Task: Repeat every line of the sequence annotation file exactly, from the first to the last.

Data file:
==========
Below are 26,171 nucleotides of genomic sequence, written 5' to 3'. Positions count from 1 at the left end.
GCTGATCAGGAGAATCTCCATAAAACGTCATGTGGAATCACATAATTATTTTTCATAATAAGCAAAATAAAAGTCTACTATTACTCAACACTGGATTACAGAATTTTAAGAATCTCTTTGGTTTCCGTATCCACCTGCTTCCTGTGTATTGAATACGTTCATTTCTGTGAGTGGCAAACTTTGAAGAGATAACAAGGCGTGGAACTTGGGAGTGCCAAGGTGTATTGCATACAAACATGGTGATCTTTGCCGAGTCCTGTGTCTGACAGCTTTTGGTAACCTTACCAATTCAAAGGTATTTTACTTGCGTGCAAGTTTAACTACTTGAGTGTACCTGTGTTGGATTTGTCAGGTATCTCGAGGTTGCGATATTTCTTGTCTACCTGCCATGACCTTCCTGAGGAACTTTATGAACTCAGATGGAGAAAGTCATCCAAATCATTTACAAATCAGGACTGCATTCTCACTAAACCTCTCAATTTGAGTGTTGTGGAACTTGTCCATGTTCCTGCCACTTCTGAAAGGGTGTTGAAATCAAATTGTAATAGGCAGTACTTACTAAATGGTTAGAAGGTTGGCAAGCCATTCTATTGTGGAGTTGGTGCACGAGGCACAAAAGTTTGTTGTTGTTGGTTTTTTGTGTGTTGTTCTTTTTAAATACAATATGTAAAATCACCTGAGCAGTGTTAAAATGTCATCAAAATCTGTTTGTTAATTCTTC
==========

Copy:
Below are 26,171 nucleotides of genomic sequence, written 5' to 3'. Positions count from 1 at the left end.
GCTGATCAGGAGAATCTCCATAAAACGTCATGTGGAATCACATAATTATTTTTCATAATAAGCAAAATAAAAGTCTACTATTACTCAACACTGGATTACAGAATTTTAAGAATCTCTTTGGTTTCCGTATCCACCTGCTTCCTGTGTATTGAATACGTTCATTTCTGTGAGTGGCAAACTTTGAAGAGATAACAAGGCGTGGAACTTGGGAGTGCCAAGGTGTATTGCATACAAACATGGTGATCTTTGCCGAGTCCTGTGTCTGACAGCTTTTGGTAACCTTACCAATTCAAAGGTATTTTACTTGCGTGCAAGTTTAACTACTTGAGTGTACCTGTGTTGGATTTGTCAGGTATCTCGAGGTTGCGATATTTCTTGTCTACCTGCCATGACCTTCCTGAGGAACTTTATGAACTCAGATGGAGAAAGTCATCCAAATCATTTACAAATCAGGACTGCATTCTCACTAAACCTCTCAATTTGAGTGTTGTGGAACTTGTCCATGTTCCTGCCACTTCTGAAAGGGTGTTGAAATCAAATTGTAATAGGCAGTACTTACTAAATGGTTAGAAGGTTGGCAAGCCATTCTATTGTGGAGTTGGTGCACGAGGCACAAAAGTTTGTTGTTGTTGGTTTTTTGTGTGTTGTTCTTTTTAAATACAATATGTAAAATCACCTGAGCAGTGTTAAAATGTCATCAAAATCTGTTTGTTAATTCTTC